in memory with numbness.
I don’t know where I was. I

don’t know, don’t want to know. I
don’t want to know where I was.

Forbidden Sonnet, 1

“The server understood the request, but is refusing to fulfill it.” RFC2616.

Black rice has a certain reputation,
you know. Steam rises from it, light and hot,
and it is said to relieve frustration.
(I am speaking with words that slant and knot,
as one does when speaking of illicit
matters, so we can keep secrets hidden
while we reveal them, consent implicit
in the coded curves of meaning.) Women
do not ask for this food. To ask implies
hidden heat, intentions that can be judged
by others. Stigma lies in this dark prize
legend says emperors fed their beloved.
I laughed, but one taste, and that night my dreams
carried with them the heat of writhing steam.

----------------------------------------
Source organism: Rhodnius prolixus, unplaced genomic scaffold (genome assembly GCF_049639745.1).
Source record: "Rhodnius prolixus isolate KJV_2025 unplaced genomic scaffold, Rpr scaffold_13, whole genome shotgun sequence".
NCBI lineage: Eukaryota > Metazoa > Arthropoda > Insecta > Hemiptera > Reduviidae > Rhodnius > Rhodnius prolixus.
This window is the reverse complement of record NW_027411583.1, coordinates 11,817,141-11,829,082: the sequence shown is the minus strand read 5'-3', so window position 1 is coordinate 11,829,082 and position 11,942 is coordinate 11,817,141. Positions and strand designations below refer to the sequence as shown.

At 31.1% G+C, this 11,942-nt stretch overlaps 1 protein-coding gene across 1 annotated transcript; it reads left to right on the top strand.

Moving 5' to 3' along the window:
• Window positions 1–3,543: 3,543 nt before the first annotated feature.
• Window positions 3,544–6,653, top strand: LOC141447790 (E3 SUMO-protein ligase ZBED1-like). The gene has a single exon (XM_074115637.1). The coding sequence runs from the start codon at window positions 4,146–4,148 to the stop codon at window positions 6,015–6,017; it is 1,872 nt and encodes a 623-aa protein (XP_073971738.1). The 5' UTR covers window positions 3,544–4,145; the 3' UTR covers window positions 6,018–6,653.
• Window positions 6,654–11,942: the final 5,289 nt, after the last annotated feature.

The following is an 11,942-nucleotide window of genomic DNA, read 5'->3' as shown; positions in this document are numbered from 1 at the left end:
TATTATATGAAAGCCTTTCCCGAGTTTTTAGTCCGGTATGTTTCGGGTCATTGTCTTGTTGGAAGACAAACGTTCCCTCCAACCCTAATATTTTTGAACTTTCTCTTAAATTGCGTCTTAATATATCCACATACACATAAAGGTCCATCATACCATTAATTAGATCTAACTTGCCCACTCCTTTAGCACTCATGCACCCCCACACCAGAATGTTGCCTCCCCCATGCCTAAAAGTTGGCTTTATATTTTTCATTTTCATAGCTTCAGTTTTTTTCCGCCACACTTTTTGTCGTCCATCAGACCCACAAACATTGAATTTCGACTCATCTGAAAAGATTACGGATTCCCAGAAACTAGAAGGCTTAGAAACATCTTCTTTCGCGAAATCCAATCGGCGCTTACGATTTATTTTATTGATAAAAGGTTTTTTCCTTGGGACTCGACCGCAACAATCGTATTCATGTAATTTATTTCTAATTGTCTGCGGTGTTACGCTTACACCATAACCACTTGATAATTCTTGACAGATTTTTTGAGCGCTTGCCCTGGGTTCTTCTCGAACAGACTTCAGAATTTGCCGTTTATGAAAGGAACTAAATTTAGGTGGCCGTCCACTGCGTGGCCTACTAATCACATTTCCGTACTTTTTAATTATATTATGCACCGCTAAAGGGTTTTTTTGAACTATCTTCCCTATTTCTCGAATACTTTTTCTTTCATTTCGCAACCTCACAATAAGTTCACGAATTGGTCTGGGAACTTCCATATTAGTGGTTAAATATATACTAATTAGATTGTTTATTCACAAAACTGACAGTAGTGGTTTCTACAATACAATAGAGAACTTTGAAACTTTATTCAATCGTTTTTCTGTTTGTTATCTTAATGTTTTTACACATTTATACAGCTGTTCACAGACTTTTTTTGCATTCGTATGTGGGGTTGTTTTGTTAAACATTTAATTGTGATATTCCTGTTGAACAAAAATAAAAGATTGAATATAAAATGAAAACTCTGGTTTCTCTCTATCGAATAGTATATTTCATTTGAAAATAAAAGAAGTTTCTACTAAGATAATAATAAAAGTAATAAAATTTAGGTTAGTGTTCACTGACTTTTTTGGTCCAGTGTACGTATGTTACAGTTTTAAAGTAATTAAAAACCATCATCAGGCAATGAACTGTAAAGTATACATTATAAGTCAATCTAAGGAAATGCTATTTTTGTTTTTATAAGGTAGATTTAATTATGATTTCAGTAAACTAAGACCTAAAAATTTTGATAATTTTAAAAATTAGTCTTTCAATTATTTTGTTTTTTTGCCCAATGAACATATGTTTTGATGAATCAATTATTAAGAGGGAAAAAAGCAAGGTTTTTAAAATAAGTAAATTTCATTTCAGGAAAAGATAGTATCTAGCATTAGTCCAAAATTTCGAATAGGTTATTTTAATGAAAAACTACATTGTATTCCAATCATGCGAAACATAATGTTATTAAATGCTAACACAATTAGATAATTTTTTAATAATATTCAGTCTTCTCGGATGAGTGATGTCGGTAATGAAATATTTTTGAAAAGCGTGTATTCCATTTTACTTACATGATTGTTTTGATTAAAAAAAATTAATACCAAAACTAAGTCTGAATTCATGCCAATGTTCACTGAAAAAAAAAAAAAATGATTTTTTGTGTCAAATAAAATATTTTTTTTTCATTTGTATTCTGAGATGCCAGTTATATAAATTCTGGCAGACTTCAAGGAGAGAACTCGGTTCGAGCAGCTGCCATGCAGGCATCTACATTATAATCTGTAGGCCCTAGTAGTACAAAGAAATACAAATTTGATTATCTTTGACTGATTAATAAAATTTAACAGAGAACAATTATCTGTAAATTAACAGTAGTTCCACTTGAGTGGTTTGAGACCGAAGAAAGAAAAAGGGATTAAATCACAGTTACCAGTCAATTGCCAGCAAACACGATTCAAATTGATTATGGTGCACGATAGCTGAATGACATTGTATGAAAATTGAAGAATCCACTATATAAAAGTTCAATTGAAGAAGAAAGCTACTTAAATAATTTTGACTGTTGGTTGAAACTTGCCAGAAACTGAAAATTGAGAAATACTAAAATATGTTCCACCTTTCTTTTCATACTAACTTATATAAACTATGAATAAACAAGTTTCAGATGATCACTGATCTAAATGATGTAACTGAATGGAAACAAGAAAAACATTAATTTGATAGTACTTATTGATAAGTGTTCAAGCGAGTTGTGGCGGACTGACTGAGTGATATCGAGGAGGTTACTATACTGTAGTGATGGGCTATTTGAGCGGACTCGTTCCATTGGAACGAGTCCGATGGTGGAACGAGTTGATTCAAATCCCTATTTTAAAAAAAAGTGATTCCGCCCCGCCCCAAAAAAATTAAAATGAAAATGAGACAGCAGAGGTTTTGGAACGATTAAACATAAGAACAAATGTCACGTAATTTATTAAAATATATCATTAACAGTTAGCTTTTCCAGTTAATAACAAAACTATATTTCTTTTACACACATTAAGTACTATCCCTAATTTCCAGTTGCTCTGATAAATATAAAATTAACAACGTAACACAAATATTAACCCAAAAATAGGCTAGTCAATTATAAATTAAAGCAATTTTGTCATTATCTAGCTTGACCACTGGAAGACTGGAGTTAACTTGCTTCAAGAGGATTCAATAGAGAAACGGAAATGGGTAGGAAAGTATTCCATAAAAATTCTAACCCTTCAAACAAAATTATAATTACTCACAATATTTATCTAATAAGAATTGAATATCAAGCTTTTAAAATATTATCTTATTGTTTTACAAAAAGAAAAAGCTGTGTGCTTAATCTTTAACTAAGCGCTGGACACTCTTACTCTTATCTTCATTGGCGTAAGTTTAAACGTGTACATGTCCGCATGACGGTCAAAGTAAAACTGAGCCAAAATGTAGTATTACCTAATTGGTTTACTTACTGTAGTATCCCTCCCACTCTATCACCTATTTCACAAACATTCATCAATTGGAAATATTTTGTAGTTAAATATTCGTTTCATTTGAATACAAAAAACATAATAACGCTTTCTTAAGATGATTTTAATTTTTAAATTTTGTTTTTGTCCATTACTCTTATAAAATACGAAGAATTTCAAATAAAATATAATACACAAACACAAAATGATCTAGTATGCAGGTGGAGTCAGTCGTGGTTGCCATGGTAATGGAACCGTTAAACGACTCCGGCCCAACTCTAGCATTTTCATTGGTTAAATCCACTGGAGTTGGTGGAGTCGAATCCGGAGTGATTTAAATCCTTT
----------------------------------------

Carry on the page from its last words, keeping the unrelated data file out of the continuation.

English or Shakespearean sonnet form.

Ice Storm Sonnet

The whole countryside shivers and crackles
this dawn, phones lit with alerts & warnings:
Trees down. Power out here. And there. Grackles
ignore the empty buzz, the doves’ mourning,
the cardinal’s cheerful swoop through the gray skies.
Thin branches shiver, glitter literally.
Lichen glows fervently green under ice,
feverishly so, while the terminal
buds practically bleed with joy,
bright red stamens frozen in mid-burst,
as if a supervillain was annoyed,
but it’s probably climate change, which is worse,
somehow, because it’s our fault the buds fall,
wounded, and dusk’s late slow thaw fails to heal.

Written upon learning of the loss of Sam Hamill.


English or Shakespearean sonnet form.

Necromancy Sonnet

Start with the dead things, she says. The stink bugs
that hid under the floor boards and shriveled;
the spiders that starved blanketed in rugs
of their own soft webs. There is a brittle
delicacy in exoskeletons
prepared to shatter with a puff, the grace
of dry bones, the so tender elegance
of perfectly still lines in a limp face.
Perhaps it’s a little shrew tucked in
under the snow. Perhaps it’s a dark star
in a black sky lit only by the light
it released with its final gasp. We swim
in the dust of dead things, beautiful char,
abandoned pain, and emptiness of sight.